I'm a sleep expert and here's how to cure jet lag
I’m a sleep expert and here’s how to cure jet lag – and why flying west is less tiring than going east
- Prof Leon Lack from Australia’s Adelaide Institute for Sleep Health shares his tips
- The expert warns against taking a midday nap and using light therapy instead
- READ MORE: The science of airline food – Dishes that should NEVER be served
Jetting off to a faraway paradise often comes at a price – soul-sapping jet lag.
But luckily, science has a cure.
Meet jet-lag guru Professor Leon Lack, a sleep expert from Flinders University in Adelaide, Australia, who here reveals why flying west is best and east is worst, and the dream ticket for banishing jet-lag gloom – light therapy.
Tips – let there be light
Sleep expert Professor Leon Lack is pictured here with his light therapy ‘Re-timer’ glasses, which ‘are helpful for overcoming jet lag’
Prof Lack says that the ‘strongest tool’ when it comes to readjusting your body clock is ‘bright light’.
He explains: ‘Jet lag can be overcome more quickly after westward flights by visual exposure to light (white or blue/green-biased light) in the late afternoon and evening.
‘If the destination is experiencing sunny weather then outdoor light up until sundown is helpful. In more wintry earlier sunset times of year then a source of bright blue/green light would be helpful.
‘For example, we have developed a portable light therapy device helpful for overcoming jet lag.’
The device is called Re-Timer, light-therapy glasses that, according to the dedicated website for them, ‘bring the sunshine inside when there simply isn’t enough natural light in those long winter months’.
Prof Lack says melatonin can be useful too and suggests taking a low dose (0.5mg to 1mg) of ‘quick release melatonin’ when you want to go to sleep.
This can serve ‘both as a mild sedative, without side effects, as well as help to retime your clock to the new destination’, he explains.
He adds: ‘Sleeping tablets will probably not sedate more than the melatonin and they have no direct body clock retiming effect and if taken over a week can have withdrawal sleep disturbance effects.’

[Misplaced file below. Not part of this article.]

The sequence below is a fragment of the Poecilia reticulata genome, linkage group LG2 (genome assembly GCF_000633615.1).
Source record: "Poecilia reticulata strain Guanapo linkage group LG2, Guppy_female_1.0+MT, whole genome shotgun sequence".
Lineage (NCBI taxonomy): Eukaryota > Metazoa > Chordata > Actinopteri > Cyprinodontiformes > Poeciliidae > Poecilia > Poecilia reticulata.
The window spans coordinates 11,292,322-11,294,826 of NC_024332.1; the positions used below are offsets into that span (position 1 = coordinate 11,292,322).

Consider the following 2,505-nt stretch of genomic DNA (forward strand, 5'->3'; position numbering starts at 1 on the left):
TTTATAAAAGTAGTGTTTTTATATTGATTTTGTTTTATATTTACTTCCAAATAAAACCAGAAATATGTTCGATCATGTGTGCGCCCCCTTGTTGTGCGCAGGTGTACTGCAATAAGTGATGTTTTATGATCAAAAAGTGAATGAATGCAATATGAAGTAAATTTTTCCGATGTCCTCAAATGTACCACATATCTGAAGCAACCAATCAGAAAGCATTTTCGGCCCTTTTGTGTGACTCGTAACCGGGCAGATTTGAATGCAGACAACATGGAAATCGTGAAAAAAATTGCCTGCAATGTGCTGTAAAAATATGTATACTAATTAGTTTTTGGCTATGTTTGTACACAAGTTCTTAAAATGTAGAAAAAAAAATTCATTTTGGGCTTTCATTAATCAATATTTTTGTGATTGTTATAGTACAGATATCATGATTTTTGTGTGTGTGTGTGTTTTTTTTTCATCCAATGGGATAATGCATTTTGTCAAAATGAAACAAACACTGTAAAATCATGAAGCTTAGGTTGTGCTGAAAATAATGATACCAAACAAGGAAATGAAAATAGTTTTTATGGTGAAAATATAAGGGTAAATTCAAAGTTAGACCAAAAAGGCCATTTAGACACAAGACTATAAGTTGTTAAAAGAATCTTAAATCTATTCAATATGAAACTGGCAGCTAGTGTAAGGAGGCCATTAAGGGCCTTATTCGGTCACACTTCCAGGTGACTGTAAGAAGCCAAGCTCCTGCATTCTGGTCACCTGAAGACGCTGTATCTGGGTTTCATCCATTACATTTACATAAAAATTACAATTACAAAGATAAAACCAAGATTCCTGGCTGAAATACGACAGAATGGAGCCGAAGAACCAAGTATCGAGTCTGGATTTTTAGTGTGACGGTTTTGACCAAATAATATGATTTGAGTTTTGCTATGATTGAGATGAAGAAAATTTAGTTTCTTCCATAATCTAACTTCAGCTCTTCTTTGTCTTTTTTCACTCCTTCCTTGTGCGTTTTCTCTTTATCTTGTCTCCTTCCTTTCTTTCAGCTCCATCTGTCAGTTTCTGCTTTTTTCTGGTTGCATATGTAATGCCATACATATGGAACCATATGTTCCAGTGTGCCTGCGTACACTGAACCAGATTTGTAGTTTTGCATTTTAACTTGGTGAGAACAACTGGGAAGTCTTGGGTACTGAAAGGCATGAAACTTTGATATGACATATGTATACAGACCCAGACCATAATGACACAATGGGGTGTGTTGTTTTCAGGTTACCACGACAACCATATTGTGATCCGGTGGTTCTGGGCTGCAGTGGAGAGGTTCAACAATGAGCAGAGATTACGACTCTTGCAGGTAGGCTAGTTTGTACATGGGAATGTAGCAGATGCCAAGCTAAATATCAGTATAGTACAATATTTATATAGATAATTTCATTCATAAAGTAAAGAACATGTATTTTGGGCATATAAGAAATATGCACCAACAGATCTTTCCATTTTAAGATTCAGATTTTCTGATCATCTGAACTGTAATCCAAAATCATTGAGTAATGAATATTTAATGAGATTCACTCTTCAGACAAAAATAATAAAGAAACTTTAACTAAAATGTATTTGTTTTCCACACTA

What to avoid
Professor Lack says that after arriving at your destination you should ‘get active and out into the sun for the first few days’
QANTAS JET-LAG LOUNGES
To help passengers recover from jet lag, Qantas has introduced jet-lag-orientated lounges.
‘Among the strategies already being put into effect, for passengers on Qantas’s longest journey, the Perth to London flight, there’s light therapy at the passenger lounges to help guests acclimatise to the new time zone,’ the airline said.
‘An outdoor area encourages guests to step outside to soak up some vitamin D, and there’s a Wellness Studio in the lounge where guests can take stretching classes.’
A Qantas spokesperson said: ‘We have also adjusted our lounge and inflight menu offering to incorporate lighter dishes and plant-based dishes alongside the traditional menu items.’
Prof Lack says: ‘Be careful about taking a midday nap after the flight to catch up on “lost sleep” on the flight.
‘It might turn into an eight-hour-long sleep across the day and being wide awake at midnight.
‘Better to get active and out into the sun for the first few days.
‘Some loss of sleep on the plane will not impair your health – do avoid driving if sleepy.
‘Save your sleepiness for the destination nighttime.’
Why going east is more tiring
Most people have a night-owl body clock that follows a 24.5-hour day, slightly longer than the standard 24-hour sun-up, sun-down rhythm, explains Dr Kieran Seyan on the Lloyds Pharmacy Online Doctor site.
This ‘delay’ means that travelling east over multiple timezones means forcing the body to fall into an earlier sleep pattern, which it generally protests more strongly about.
For example, says Dr Seyan, if a passenger takes off in London at 7am and flies for 11 hours to Tokyo, for that passenger upon landing it’s 6pm London time. So time for dinner and then bed.
But in Tokyo, it’s 2am the following day, so the passenger has effectively arrived in the middle of the night.
‘Most people take a day or three to adjust to that change,’ Prof Lack said.
Going west – why it’s not quite as tiring
Professor Lack says: ‘Flying in a westward direction across time zones requires delaying the body clock in order to synchronise with the destination clock and be sleeping when everyone else does and be available for work or play when others in the destination are also doing so.
‘Since most people’s body clocks naturally delay given the opportunity or encouragement, they will overcome jet lag from a westward time zone shift more quickly and this will be especially true for evening types.’
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